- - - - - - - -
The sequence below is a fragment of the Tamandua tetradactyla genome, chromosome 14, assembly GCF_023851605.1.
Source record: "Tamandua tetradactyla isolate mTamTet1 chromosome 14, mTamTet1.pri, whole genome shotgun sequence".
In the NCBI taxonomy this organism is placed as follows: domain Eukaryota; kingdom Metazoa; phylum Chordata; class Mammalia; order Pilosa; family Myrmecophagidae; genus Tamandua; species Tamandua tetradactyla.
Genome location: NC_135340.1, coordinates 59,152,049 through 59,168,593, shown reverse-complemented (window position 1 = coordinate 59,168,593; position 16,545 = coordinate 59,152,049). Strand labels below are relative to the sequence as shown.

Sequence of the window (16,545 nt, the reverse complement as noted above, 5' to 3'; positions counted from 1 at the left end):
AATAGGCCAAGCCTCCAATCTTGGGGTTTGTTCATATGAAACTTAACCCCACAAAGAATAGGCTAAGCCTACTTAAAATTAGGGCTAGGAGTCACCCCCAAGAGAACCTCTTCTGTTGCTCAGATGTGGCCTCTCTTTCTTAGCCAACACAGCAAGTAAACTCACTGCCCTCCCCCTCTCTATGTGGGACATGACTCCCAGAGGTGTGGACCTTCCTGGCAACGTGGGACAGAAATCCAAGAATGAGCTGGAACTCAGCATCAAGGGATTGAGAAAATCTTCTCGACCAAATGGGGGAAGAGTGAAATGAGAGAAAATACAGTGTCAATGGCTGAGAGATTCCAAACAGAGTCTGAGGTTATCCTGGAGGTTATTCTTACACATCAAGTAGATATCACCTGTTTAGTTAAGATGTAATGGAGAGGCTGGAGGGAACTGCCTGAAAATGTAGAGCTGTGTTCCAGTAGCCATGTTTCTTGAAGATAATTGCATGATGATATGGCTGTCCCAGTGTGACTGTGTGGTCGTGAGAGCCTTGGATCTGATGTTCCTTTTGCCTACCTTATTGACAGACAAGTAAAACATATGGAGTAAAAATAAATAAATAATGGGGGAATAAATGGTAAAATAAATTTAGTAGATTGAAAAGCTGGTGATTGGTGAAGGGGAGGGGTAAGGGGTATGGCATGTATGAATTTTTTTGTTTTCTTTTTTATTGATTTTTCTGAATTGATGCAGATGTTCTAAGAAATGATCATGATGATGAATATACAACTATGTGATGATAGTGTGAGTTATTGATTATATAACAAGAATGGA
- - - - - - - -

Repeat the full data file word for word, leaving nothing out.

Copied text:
The sequence below is a fragment of the Tamandua tetradactyla genome, chromosome 14, assembly GCF_023851605.1.
Source record: "Tamandua tetradactyla isolate mTamTet1 chromosome 14, mTamTet1.pri, whole genome shotgun sequence".
In the NCBI taxonomy this organism is placed as follows: domain Eukaryota; kingdom Metazoa; phylum Chordata; class Mammalia; order Pilosa; family Myrmecophagidae; genus Tamandua; species Tamandua tetradactyla.
Genome location: NC_135340.1, coordinates 59,152,049 through 59,168,593, shown reverse-complemented (window position 1 = coordinate 59,168,593; position 16,545 = coordinate 59,152,049). Strand labels below are relative to the sequence as shown.

Sequence of the window (16,545 nt, the reverse complement as noted above, 5' to 3'; positions counted from 1 at the left end):
AATAGGCCAAGCCTCCAATCTTGGGGTTTGTTCATATGAAACTTAACCCCACAAAGAATAGGCTAAGCCTACTTAAAATTAGGGCTAGGAGTCACCCCCAAGAGAACCTCTTCTGTTGCTCAGATGTGGCCTCTCTTTCTTAGCCAACACAGCAAGTAAACTCACTGCCCTCCCCCTCTCTATGTGGGACATGACTCCCAGAGGTGTGGACCTTCCTGGCAACGTGGGACAGAAATCCAAGAATGAGCTGGAACTCAGCATCAAGGGATTGAGAAAATCTTCTCGACCAAATGGGGGAAGAGTGAAATGAGAGAAAATACAGTGTCAATGGCTGAGAGATTCCAAACAGAGTCTGAGGTTATCCTGGAGGTTATTCTTACACATCAAGTAGATATCACCTGTTTAGTTAAGATGTAATGGAGAGGCTGGAGGGAACTGCCTGAAAATGTAGAGCTGTGTTCCAGTAGCCATGTTTCTTGAAGATAATTGCATGATGATATGGCTGTCCCAGTGTGACTGTGTGGTCGTGAGAGCCTTGGATCTGATGTTCCTTTTGCCTACCTTATTGACAGACAAGTAAAACATATGGAGTAAAAATAAATAAATAATGGGGGAATAAATGGTAAAATAAATTTAGTAGATTGAAAAGCTGGTGATTGGTGAAGGGGAGGGGTAAGGGGTATGGCATGTATGAATTTTTTTGTTTTCTTTTTTATTGATTTTTCTGAATTGATGCAGATGTTCTAAGAAATGATCATGATGATGAATATACAACTATGTGATGATAGTGTGAGTTATTGATTATATAACAAGAATGGA